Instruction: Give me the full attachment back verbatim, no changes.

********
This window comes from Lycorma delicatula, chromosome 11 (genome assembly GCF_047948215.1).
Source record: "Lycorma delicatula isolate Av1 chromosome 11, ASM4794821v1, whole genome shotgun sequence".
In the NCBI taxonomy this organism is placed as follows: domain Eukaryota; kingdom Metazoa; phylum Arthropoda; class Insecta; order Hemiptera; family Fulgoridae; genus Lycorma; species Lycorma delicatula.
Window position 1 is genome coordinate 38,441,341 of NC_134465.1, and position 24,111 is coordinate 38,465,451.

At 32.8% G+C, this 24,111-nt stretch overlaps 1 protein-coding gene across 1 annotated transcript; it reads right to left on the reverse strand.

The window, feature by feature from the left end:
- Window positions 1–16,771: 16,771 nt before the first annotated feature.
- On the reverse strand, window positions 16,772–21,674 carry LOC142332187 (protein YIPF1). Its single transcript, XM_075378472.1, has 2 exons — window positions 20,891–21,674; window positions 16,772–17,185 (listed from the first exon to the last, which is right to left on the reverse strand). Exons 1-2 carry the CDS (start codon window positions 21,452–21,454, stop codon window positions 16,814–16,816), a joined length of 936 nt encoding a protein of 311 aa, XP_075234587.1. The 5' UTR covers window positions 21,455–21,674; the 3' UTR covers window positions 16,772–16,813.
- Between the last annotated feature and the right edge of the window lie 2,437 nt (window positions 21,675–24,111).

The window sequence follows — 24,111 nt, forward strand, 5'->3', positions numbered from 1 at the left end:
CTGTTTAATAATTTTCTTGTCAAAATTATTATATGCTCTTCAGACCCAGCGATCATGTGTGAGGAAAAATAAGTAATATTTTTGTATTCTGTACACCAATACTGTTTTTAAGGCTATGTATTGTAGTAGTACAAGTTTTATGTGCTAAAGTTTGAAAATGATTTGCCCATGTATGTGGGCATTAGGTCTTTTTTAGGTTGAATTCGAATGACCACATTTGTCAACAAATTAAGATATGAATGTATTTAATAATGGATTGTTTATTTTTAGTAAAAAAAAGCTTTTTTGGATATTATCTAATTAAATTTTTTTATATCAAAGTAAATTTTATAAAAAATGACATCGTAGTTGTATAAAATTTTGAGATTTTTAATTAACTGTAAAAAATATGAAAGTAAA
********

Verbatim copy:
This window comes from Lycorma delicatula, chromosome 11 (genome assembly GCF_047948215.1).
Source record: "Lycorma delicatula isolate Av1 chromosome 11, ASM4794821v1, whole genome shotgun sequence".
In the NCBI taxonomy this organism is placed as follows: domain Eukaryota; kingdom Metazoa; phylum Arthropoda; class Insecta; order Hemiptera; family Fulgoridae; genus Lycorma; species Lycorma delicatula.
Window position 1 is genome coordinate 38,441,341 of NC_134465.1, and position 24,111 is coordinate 38,465,451.

At 32.8% G+C, this 24,111-nt stretch overlaps 1 protein-coding gene across 1 annotated transcript; it reads right to left on the reverse strand.

The window, feature by feature from the left end:
- Window positions 1–16,771: 16,771 nt before the first annotated feature.
- On the reverse strand, window positions 16,772–21,674 carry LOC142332187 (protein YIPF1). Its single transcript, XM_075378472.1, has 2 exons — window positions 20,891–21,674; window positions 16,772–17,185 (listed from the first exon to the last, which is right to left on the reverse strand). Exons 1-2 carry the CDS (start codon window positions 21,452–21,454, stop codon window positions 16,814–16,816), a joined length of 936 nt encoding a protein of 311 aa, XP_075234587.1. The 5' UTR covers window positions 21,455–21,674; the 3' UTR covers window positions 16,772–16,813.
- Between the last annotated feature and the right edge of the window lie 2,437 nt (window positions 21,675–24,111).

The window sequence follows — 24,111 nt, forward strand, 5'->3', positions numbered from 1 at the left end:
CTGTTTAATAATTTTCTTGTCAAAATTATTATATGCTCTTCAGACCCAGCGATCATGTGTGAGGAAAAATAAGTAATATTTTTGTATTCTGTACACCAATACTGTTTTTAAGGCTATGTATTGTAGTAGTACAAGTTTTATGTGCTAAAGTTTGAAAATGATTTGCCCATGTATGTGGGCATTAGGTCTTTTTTAGGTTGAATTCGAATGACCACATTTGTCAACAAATTAAGATATGAATGTATTTAATAATGGATTGTTTATTTTTAGTAAAAAAAAGCTTTTTTGGATATTATCTAATTAAATTTTTTTATATCAAAGTAAATTTTATAAAAAATGACATCGTAGTTGTATAAAATTTTGAGATTTTTAATTAACTGTAAAAAATATGAAAGTAAA